This morning, while out grocery shopping, I picked up a few candy eggs. I probably could have chosen a brighter color, but I was also being cheap. The pink wrapped eggs were less than a $1.50, so I went with it. I wanted to make an Easter centerpiece for the diningroom table.
You will need: several wine glasses, tulle (or Easter grass), candy and a tealight (or votive) candles.
When I got home, instead of using Easter grass, which goes everywhere, I opted to utilize some leftover tulle. Cut long strips of the tulle from the roll, and then bunched it up. Having already added five candies to each wine glass, I pushed the tulle in and flipped the wine glass upside down. I had to add a bit more tulle to each glass so the candy stayed at the top of the glass. When I was satisfied with how the glass looked, I added some white tealights to the top of each glass.
Now, my table isn’t overly large, unless I add extra leaves to extend it. I just made three of these and put them in a row on the table. I used a pastel green tablecloth and it made a really cute, simple and elegant centerpiece. Now to find some cute placemats for the table and I’ll be all set.
A while back, I made some message eggs. These are really a fun and unique way to deliver a message to someone.
The process is somewhat simple. You need a hole in both ends of the egg. One will be slightly larger, as this is where the tiny rolled slip of paper will enter the egg. Once you have made the holes, blow out the contents of the eggs. You can blow them into a bowl or down the sink; the choice is yours.
This is a really good way to get the kids to be quiet, even if it’s for a few minutes. I mean, why not put all that hot air to work? Ok, I know that sounds horrible. My daughter is at the stage that silence is a sin. I look forward to bedtime, A LOT lately! I suppose technically you could even make a mini-science lesson out of this project.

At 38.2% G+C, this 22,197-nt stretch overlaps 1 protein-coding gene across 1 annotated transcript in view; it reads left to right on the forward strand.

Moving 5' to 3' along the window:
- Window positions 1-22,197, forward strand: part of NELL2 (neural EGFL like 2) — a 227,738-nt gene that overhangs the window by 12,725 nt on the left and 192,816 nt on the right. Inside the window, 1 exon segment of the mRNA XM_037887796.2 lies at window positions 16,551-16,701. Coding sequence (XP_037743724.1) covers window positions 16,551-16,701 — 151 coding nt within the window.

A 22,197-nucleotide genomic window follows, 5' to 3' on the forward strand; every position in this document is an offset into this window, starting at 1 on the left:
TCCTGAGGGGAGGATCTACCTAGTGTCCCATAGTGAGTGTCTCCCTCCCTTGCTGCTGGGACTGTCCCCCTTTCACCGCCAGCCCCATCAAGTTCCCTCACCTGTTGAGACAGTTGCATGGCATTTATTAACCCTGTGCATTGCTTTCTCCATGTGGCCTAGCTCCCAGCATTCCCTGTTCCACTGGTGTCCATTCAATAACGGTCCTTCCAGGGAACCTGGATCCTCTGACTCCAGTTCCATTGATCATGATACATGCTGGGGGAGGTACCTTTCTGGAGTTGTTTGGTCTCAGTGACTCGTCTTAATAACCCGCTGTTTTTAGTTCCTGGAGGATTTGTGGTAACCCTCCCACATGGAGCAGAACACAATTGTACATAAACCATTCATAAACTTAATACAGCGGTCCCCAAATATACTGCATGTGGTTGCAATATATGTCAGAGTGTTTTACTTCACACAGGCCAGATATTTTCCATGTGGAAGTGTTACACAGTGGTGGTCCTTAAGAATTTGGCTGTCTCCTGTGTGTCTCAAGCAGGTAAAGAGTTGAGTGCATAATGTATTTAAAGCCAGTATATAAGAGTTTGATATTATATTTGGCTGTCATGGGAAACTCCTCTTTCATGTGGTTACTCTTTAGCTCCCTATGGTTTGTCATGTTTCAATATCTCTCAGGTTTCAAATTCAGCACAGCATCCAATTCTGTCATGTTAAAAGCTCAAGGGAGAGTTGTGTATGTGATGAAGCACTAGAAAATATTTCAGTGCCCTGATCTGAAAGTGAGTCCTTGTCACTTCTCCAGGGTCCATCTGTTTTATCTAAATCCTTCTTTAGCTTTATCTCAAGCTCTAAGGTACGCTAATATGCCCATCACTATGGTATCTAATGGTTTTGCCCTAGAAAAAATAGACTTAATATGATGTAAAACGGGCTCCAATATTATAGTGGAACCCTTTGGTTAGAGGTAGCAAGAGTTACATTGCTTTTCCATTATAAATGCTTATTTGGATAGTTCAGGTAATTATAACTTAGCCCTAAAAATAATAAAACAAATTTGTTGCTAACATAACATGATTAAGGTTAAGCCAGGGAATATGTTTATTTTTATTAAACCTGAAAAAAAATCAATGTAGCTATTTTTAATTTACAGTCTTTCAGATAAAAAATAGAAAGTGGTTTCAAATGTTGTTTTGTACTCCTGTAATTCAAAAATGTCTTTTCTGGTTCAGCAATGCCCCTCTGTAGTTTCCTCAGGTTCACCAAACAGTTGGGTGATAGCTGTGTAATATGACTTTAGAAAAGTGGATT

Once the yolk and egg white have been removed, gently run water through the egg to wash out any remaining egg. Then let dry at least 24 hours.
Now you’re ready to paint. I found using wooden food skewers work inserted into the egg works really well. You can put either end of the skewer over a small bowl without the egg coming into contact with anything. This is great for allowing the paint to dry.
There are a variety of ways to get the paint on the eggs. I’ll let you experiment and have fun with that. No two people will paint the same way anyhow. Plus that’s a really fun part of this process. Let your creativity shine through. Once painted, I let the eggs dry. I keep mine on the skewer during the drying process. I try to let them dry overnight, if possible.
I admit, I’m not the most talented painter. I stick to easy designs but I try to differentiate them a bit. The only real limitation is your imagination. This is another area that kids can join in the creative fun. Let their minds wander and see what they come up with.
I had a lot of fun making these. These would be great for Easter, to announce a pregnancy, perhaps surprising a sports fan with an egg colored in the team colors and the note announcing tickets to a game. No matter what the purpose you choose, painted eggs truly make an eggcelent way to communicate a surprise!